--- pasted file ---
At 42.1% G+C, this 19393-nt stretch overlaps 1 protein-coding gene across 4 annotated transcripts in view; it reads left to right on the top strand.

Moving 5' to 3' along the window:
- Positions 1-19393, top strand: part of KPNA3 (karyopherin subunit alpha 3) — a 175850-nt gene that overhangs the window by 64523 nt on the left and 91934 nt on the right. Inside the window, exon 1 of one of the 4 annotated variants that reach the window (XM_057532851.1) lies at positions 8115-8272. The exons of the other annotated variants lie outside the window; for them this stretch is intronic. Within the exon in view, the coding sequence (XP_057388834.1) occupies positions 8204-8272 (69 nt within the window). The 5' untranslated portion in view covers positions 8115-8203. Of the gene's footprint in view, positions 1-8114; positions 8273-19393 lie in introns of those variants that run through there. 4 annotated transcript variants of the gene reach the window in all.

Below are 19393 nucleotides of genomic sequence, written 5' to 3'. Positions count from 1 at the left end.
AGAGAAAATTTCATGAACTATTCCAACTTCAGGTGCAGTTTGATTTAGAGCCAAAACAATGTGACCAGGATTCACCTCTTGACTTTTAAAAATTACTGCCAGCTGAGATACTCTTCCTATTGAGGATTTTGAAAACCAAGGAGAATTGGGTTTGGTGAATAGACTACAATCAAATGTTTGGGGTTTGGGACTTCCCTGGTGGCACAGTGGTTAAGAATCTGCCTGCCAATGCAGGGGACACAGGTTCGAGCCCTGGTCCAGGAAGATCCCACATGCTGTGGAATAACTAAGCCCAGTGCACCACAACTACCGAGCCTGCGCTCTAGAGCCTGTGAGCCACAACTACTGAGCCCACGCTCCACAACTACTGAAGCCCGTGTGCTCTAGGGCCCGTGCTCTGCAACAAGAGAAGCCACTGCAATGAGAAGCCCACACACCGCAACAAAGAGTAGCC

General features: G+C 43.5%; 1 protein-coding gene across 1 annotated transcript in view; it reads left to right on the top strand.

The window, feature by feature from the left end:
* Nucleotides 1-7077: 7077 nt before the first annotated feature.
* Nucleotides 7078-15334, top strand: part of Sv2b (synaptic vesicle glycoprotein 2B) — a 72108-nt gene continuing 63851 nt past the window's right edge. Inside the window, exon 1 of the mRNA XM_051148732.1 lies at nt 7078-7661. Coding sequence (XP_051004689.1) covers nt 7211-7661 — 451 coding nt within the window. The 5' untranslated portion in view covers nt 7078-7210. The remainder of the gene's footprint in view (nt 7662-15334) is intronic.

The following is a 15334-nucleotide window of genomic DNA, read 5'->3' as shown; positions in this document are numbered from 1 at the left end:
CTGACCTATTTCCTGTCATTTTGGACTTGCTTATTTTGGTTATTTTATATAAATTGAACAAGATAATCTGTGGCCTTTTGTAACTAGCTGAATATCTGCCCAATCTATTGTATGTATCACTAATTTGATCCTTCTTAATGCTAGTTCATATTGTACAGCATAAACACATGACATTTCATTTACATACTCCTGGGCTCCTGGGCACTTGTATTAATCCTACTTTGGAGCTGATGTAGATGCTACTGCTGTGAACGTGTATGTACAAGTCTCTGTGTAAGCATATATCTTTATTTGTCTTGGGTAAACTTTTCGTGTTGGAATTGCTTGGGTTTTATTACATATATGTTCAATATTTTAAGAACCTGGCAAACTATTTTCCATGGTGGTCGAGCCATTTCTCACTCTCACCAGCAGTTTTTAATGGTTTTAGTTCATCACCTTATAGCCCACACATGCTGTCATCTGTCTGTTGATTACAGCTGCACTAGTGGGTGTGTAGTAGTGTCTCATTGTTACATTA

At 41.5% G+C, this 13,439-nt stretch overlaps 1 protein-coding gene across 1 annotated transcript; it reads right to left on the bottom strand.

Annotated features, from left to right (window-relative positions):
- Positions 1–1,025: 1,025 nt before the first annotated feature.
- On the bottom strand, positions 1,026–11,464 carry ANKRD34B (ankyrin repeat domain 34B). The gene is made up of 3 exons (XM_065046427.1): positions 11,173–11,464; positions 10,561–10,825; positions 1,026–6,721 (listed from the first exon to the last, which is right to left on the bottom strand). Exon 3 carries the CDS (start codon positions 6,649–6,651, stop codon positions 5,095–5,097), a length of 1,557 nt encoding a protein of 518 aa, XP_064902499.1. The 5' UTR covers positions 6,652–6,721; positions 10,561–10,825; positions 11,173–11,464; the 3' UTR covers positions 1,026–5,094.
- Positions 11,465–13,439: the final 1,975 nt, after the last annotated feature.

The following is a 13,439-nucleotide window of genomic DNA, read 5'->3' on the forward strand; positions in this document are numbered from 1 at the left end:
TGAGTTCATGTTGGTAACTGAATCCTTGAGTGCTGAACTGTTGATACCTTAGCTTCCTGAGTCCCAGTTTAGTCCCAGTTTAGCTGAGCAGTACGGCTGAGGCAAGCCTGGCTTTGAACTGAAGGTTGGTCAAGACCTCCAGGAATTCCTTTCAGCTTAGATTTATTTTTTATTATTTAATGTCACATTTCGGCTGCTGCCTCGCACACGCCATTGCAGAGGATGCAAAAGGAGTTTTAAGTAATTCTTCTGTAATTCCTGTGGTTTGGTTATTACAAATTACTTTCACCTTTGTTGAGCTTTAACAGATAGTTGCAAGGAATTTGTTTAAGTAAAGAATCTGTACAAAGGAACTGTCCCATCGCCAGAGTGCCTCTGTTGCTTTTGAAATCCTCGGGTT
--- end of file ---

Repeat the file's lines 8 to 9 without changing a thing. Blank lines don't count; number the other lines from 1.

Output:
* Nucleotides 1-7077: 7077 nt before the first annotated feature.
* Nucleotides 7078-15334, top strand: part of Sv2b (synaptic vesicle glycoprotein 2B) — a 72108-nt gene continuing 63851 nt past the window's right edge. Inside the window, exon 1 of the mRNA XM_051148732.1 lies at nt 7078-7661. Coding sequence (XP_051004689.1) covers nt 7211-7661 — 451 coding nt within the window. The 5' untranslated portion in view covers nt 7078-7210. The remainder of the gene's footprint in view (nt 7662-15334) is intronic.